Professor Leigh Wilson, Graduate School Director at the University, took part in a Deep Dive Q&A with the UK Council for Graduate Education (UKCGE).
Professor Wilson led one of the recent 17 Research England/Office for Students (OFS) Catalyst Fund projects to support the mental health and wellbeing of postgraduate researchers titled ‘Wellbeing When Writing: Supporting Mental Health & Wellbeing During the Doctoral Writing Process’.
Professor Wilson led a UKCGE workshop in February to share best practice in supporting students in proactively tackling writing-related anxiety and stress and thus to improve confidence, resilience and a sense of wellbeing.
The project entailed 20 workshops with students, three masterclasses delivered by academics who successfully use the practices of creative writing in their research, two supervisor forums and one supervisor symposium to consider how supervision can best support students’ wellbeing through better identification and handling of writing-related anxiety and stress. Afterwards they conducted an evaluation of the intervention/project with student experience measured against a baseline survey. The organisational evaluation focused on how best to implement the findings beyond the project.
The baseline survey was conducted in October 2018 and the final survey of the project was completed in January 2020. Both included questions about students’ PhDs, their doctoral writing, the Wellbeing when Writing question set, a personal wellbeing survey based on NHS wellbeing self-assessment and demographic questions such as gender, age and nationality. The project received positive feedback from those who attended with 56 per cent saying they felt more confident about doctoral writing, 68 per cent saying they had learnt new techniques to make writing easier and 58 per cent saying they felt more confident asking for help when writing.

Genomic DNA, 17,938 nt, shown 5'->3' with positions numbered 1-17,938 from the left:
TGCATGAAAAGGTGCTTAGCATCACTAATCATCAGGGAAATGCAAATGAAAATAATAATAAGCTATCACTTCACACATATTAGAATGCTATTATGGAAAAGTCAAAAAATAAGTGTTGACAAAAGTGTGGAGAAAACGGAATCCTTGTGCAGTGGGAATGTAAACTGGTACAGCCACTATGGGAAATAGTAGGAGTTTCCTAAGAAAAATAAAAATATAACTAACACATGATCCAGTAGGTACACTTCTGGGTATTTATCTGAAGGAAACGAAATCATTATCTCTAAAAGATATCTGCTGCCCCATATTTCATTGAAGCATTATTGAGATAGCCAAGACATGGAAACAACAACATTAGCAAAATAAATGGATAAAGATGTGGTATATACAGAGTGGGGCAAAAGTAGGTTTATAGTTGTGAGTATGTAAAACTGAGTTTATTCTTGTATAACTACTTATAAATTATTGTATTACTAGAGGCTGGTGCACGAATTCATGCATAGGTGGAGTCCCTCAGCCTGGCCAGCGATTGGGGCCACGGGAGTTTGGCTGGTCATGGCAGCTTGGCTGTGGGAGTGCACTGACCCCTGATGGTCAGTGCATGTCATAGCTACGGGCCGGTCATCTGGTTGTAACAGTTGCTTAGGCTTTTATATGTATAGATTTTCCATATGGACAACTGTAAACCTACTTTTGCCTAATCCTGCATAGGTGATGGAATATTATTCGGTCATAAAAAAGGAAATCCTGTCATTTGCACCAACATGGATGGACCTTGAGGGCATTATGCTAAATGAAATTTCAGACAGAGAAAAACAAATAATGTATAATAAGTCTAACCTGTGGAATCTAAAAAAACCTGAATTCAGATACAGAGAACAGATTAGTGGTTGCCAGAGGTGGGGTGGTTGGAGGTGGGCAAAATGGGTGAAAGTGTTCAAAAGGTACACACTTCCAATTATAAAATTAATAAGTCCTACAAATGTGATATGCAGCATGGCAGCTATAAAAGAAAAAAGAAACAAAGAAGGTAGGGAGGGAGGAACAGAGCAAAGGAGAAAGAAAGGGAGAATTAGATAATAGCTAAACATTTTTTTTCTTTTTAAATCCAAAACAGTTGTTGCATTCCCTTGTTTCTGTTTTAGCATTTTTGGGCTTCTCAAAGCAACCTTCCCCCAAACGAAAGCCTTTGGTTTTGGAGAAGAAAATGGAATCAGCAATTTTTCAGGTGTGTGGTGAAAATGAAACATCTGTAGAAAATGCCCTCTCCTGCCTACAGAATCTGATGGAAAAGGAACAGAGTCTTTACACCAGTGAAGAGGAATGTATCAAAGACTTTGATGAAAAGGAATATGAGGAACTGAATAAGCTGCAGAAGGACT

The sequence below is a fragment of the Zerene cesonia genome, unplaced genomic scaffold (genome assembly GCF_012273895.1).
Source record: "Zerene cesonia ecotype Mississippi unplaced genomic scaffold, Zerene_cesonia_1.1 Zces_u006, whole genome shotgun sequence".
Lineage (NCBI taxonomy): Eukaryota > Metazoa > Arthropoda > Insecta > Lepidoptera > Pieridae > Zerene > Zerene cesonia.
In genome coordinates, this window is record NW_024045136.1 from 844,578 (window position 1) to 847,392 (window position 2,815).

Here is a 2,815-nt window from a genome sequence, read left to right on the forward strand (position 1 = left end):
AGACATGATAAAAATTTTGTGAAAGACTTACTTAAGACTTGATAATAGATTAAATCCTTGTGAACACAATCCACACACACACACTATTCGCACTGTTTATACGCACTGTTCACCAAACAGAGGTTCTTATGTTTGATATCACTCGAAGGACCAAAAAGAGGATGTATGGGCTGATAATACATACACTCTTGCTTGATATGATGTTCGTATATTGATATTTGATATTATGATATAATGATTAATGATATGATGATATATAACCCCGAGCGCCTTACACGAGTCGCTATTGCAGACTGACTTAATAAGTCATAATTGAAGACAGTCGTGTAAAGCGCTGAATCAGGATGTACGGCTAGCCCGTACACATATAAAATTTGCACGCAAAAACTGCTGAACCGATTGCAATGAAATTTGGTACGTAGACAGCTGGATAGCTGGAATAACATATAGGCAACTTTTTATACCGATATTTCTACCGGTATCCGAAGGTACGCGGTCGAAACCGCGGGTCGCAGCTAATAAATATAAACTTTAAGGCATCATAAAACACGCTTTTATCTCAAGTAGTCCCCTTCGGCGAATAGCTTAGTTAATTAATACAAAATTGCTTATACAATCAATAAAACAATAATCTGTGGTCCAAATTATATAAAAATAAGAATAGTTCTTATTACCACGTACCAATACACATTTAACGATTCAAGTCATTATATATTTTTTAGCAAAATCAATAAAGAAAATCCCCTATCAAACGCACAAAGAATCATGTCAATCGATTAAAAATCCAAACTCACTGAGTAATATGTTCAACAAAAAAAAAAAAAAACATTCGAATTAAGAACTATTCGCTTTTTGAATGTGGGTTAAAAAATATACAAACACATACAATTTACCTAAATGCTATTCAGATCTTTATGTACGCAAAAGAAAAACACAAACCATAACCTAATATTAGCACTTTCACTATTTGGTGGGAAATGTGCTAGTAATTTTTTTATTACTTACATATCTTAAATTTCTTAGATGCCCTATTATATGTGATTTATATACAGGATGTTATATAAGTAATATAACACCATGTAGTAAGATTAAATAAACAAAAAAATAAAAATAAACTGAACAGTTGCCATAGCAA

When asked what was different about the project, Professor Wilson said: “The support offered through the project was not about writing skills or learning the conventions of academic writing (our students are already offered this in various ways). We wanted to focus on this idea of writing as a ‘process’, to make that visible and to validate students’ experience of writing as a process to counteract any sense that this experience is a marker of failure.”
The UK Council for Graduate Education is a not-for-profit organisation that champions postgraduate education by providing world-class learning and professional development events, commissioning cutting-edge research, sharing best-practice developments and peer-to-peer learning opportunities and making policy recommendations to promote a strong and sustainable postgraduate sector.
Professor Wilson concluded: “We wanted our project to focus on something very practical, but which can cause stress for a large number of students. While as I’ve suggested, our focus on something not directly associated with wellbeing may have caused some uncertainty among students about whether the workshops were for them, but I do think that for the vast majority of students, practical support in areas of their research that they encounter every day is key.”